Ag Biotech Summit to Tackle Challenges, Solutions
By Jennifer Woodford, Contributor
William Weldon, Ph.D., vice president of Global Research and Development for Elanco, is the opening keynote speaker for the Agriculture Biotechnology Summit 2012.
Elanco is Eli Lilly and Company’s animal health division. Weldon’s address to the Oct. 10 gathering at North Carolina State University’s McKimmon Center in Raleigh is, “Hunger, Health and Energy: Challenges for Today’s World.”
Online registration is now open for the event, presented jointly by the North Carolina Biotechnology Center, the North Carolina Agricultural Biotechnology Advisory Council and the Kenan Institute for Engineering, Technology & Science.
On a global scale, Weldon says, leading scientists, farmers, agribusiness executives, politicians and others are trying to find answers to what seems like a simple question: “What’s to eat?” Unfortunately, for some in the poorest and most malnourished countries, the question is more often: “Is there anything to eat?“
Regardless of which question is asked, the number of people asking is rising dramatically. The United Nations World Population Prospects, 2008 Revision projects that today’s population of seven billion will hit nine billion by 2050. The World Population Prospects, 2010 Revision released in May 2011 extends the projection to 10.1 billion by the year 2100.
Focus on food for, from animals
The challenges posed by a multiplying global population span food, energy and health. Weldon, as an executive at Elanco, is working on a specific piece of the equation -- meeting the demand for animal-sourced food.
Elanco provides parasiticides, antibacterials and anticoccidials for the poultry, dairy, beef and swine industries as well as productivity enhancers that, as Weldon describes, allow livestock to be more efficient and produce more product from fewer resources. Earlier this year, Elanco acquired ChemGen in Gaithersburg, Md., to add in-feed enzyme products to improve the utilization of feed.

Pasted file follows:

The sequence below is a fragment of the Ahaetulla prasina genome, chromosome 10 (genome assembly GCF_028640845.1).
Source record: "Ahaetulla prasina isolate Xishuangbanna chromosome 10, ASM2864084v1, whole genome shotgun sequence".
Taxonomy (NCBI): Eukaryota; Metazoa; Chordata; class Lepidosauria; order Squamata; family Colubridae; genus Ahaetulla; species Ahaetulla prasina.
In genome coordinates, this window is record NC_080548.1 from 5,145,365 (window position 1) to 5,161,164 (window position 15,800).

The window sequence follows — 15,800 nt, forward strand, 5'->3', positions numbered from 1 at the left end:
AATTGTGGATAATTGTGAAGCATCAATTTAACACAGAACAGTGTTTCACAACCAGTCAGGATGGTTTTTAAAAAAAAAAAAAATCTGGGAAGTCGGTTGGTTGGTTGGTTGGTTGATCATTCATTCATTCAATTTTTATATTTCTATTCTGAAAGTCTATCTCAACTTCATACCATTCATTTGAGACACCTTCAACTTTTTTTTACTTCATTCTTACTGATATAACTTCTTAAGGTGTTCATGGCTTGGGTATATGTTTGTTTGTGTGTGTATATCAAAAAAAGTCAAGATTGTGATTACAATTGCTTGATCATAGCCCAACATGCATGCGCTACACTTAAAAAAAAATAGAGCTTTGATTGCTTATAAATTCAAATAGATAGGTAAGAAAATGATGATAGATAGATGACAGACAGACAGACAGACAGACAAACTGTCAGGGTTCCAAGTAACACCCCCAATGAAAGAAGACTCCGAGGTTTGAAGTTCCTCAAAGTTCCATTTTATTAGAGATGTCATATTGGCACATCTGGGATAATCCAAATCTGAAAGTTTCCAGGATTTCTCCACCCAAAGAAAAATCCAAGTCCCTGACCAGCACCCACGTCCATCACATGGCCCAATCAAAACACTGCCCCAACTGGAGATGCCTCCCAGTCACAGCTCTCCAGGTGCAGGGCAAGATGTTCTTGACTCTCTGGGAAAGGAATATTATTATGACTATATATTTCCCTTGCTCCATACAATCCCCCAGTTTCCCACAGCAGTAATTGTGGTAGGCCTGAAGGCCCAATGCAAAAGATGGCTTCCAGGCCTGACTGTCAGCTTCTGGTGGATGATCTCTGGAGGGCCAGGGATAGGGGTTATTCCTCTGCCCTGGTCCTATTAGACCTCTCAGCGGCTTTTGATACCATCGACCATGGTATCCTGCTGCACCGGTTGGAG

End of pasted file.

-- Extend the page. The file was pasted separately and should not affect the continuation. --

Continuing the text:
“We produce products that improve the health, wellness and well-being of livestock and pets,” said Weldon. “So when we specifically talk about food, our focus is on products that improve the health and performance of livestock which improves the efficiency of meat, milk and egg production.”
Changing patterns increase protein needs
Addressing the efficiency of livestock production is critical as the increase in global population is intersecting with a change in consumption patterns that is upping demand for animal protein. In South Asia, for example, the Food and Agriculture Organization of the United Nations predicts that the demand for poultry will increase 725 percent by 2030.
“If you think about where we are today and the challenge in front of us, the use of technology has become very important,” Weldon said.
From a global perspective, Weldon views the application of agricultural biotechnology as one of the keys to solving the need for sustainable and renewable energy as well as effective medicines to treat disease.
“As we look at the future, we believe the adoption of technology including new genetics, management practices and products will allow us to produce food in an even more environmentally friendly way,” Weldon said. “If we apply technology in the right way, the opportunity is here to have the ultimate solutions, making food more available and affordable.”
N.C. plays leading agricultural role
Weldon recognizes that North Carolina, with 85 ag biotech companies, leading agricultural research and development and specialized education and training resources, is among the states best positioned to develop the most innovative solutions.
“Obviously North Carolina has a tradition of being innovative, particularly when you think of places like the Research Triangle” Weldon said. “The state has an interesting intersection of innovation in diverse areas including agriculture. North Carolina has strong crop production and significant livestock production, the hog industry in particular. There’s a great opportunity for North Carolina to provide leadership going forward.”